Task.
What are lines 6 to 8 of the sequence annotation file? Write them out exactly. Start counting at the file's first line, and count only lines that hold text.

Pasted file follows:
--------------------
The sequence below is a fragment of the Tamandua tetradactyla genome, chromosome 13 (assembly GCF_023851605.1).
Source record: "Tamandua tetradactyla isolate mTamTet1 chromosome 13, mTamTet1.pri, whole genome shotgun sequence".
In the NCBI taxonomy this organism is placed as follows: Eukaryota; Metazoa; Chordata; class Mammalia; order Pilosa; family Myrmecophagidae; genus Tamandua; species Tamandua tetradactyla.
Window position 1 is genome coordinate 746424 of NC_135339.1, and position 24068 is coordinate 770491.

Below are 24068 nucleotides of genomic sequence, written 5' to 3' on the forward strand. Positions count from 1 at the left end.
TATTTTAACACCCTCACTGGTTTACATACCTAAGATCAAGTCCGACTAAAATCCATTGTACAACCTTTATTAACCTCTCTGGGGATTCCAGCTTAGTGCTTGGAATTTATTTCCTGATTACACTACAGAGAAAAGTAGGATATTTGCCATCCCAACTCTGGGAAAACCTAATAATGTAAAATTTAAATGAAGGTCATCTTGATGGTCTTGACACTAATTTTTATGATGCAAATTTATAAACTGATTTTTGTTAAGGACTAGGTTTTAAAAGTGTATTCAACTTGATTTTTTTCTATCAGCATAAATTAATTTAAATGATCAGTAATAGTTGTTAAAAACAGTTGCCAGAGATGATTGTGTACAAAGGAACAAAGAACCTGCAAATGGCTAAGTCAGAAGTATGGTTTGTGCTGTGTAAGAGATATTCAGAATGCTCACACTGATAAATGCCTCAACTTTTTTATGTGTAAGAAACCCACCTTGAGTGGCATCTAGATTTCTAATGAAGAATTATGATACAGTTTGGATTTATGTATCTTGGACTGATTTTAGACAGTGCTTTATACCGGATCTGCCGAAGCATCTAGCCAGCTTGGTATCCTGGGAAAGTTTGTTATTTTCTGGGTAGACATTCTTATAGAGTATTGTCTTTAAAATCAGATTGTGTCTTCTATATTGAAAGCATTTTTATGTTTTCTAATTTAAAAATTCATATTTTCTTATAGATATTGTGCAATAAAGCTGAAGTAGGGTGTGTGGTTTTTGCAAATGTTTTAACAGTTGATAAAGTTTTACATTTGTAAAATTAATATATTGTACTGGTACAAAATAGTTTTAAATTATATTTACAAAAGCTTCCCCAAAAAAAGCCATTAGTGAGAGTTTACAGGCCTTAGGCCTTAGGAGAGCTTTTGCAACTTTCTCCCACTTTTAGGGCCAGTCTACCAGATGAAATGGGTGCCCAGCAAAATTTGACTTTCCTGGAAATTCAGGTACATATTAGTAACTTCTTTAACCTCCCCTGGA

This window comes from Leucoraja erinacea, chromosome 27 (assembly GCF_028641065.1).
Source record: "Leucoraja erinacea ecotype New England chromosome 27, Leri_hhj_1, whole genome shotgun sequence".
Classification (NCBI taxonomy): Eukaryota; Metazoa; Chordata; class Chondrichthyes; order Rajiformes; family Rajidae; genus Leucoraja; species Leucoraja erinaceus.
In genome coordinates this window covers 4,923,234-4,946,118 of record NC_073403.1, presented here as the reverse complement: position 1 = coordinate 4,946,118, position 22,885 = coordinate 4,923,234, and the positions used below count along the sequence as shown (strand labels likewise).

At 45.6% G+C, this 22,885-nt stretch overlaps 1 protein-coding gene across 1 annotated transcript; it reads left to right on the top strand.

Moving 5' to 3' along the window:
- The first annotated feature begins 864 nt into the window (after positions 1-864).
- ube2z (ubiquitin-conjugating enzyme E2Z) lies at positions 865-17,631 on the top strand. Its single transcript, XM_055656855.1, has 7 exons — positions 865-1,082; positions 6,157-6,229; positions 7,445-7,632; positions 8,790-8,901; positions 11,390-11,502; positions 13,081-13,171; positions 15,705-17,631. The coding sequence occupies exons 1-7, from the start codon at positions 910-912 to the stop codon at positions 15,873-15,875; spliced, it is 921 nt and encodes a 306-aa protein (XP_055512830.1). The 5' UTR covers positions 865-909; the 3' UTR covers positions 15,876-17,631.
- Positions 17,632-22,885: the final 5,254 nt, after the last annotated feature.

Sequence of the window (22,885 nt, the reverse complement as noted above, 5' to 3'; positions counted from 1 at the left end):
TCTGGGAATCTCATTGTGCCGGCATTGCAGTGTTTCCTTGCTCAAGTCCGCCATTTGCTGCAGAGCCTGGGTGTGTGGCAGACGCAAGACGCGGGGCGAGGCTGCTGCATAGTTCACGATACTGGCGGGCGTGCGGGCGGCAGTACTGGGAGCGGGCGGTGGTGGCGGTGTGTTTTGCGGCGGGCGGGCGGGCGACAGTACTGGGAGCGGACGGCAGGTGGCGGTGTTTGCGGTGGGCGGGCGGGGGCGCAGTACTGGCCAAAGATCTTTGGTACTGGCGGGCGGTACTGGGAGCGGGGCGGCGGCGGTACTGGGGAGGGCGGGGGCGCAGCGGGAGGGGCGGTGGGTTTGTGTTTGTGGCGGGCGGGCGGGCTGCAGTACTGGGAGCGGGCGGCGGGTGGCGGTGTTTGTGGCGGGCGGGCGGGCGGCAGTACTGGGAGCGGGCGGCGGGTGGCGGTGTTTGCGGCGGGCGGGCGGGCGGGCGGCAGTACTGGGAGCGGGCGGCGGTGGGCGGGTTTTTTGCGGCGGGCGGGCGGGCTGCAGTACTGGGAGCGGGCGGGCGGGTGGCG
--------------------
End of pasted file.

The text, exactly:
TATTTTAACACCCTCACTGGTTTACATACCTAAGATCAAGTCCGACTAAAATCCATTGTACAACCTTTATTAACCTCTCTGGGGATTCCAGCTTAGTGCTTGGAATTTATTTCCTGATTACACTACAGAGAAAAGTAGGATATTTGCCATCCCAACTCTGGGAAAACCTAATAATGTAAAATTTAAATGAAGGTCATCTTGATGGTCTTGACACTAATTTTTATGATGCAAATTTATAAACTGATTTTTGTTAAGGACTAGGTTTTAAAAGTGTATTCAACTTGATTTTTTTCTATCAGCATAAATTAATTTAAATGATCAGTAATAGTTGTTAAAAACAGTTGCCAGAGATGATTGTGTACAAAGGAACAAAGAACCTGCAAATGGCTAAGTCAGAAGTATGGTTTGTGCTGTGTAAGAGATATTCAGAATGCTCACACTGATAAATGCCTCAACTTTTTTATGTGTAAGAAACCCACCTTGAGTGGCATCTAGATTTCTAATGAAGAATTATGATACAGTTTGGATTTATGTATCTTGGACTGATTTTAGACAGTGCTTTATACCGGATCTGCCGAAGCATCTAGCCAGCTTGGTATCCTGGGAAAGTTTGTTATTTTCTGGGTAGACATTCTTATAGAGTATTGTCTTTAAAATCAGATTGTGTCTTCTATATTGAAAGCATTTTTATGTTTTCTAATTTAAAAATTCATATTTTCTTATAGATATTGTGCAATAAAGCTGAAGTAGGGTGTGTGGTTTTTGCAAATGTTTTAACAGTTGATAAAGTTTTACATTTGTAAAATTAATATATTGTACTGGTACAAAATAGTTTTAAATTATATTTACAAAAGCTTCCCCAAAAAAAGCCATTAGTGAGAGTTTACAGGCCTTAGGCCTTAGGAGAGCTTTTGCAACTTTCTCCCACTTTTAGGGCCAGTCTACCAGATGAAATGGGTGCCCAGCAAAATTTGACTTTCCTGGAAATTCAGGTACATATTAGTAACTTCTTTAACCTCCCCTGGA

This window comes from Leucoraja erinacea, chromosome 27 (assembly GCF_028641065.1).
Source record: "Leucoraja erinacea ecotype New England chromosome 27, Leri_hhj_1, whole genome shotgun sequence".